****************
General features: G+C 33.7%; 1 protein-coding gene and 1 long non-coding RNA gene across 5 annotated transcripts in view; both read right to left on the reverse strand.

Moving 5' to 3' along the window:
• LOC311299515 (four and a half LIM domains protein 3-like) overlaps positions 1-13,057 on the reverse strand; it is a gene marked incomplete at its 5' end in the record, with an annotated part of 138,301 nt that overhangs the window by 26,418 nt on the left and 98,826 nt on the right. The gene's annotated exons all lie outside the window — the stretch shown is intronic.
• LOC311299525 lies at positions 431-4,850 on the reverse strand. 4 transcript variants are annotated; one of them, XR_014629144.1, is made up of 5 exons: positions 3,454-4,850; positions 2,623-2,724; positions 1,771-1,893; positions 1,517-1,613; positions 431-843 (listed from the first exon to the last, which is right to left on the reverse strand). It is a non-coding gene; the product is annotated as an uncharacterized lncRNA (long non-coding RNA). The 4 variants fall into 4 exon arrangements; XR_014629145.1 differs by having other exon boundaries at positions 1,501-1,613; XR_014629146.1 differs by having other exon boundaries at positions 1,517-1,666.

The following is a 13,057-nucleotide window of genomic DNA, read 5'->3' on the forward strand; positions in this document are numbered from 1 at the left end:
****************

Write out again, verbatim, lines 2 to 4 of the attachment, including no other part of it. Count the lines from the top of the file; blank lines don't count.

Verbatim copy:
Moving 5' to 3' along the window:
• LOC311299515 (four and a half LIM domains protein 3-like) overlaps positions 1-13,057 on the reverse strand; it is a gene marked incomplete at its 5' end in the record, with an annotated part of 138,301 nt that overhangs the window by 26,418 nt on the left and 98,826 nt on the right. The gene's annotated exons all lie outside the window — the stretch shown is intronic.
• LOC311299525 lies at positions 431-4,850 on the reverse strand. 4 transcript variants are annotated; one of them, XR_014629144.1, is made up of 5 exons: positions 3,454-4,850; positions 2,623-2,724; positions 1,771-1,893; positions 1,517-1,613; positions 431-843 (listed from the first exon to the last, which is right to left on the reverse strand). It is a non-coding gene; the product is annotated as an uncharacterized lncRNA (long non-coding RNA). The 4 variants fall into 4 exon arrangements; XR_014629145.1 differs by having other exon boundaries at positions 1,501-1,613; XR_014629146.1 differs by having other exon boundaries at positions 1,517-1,666.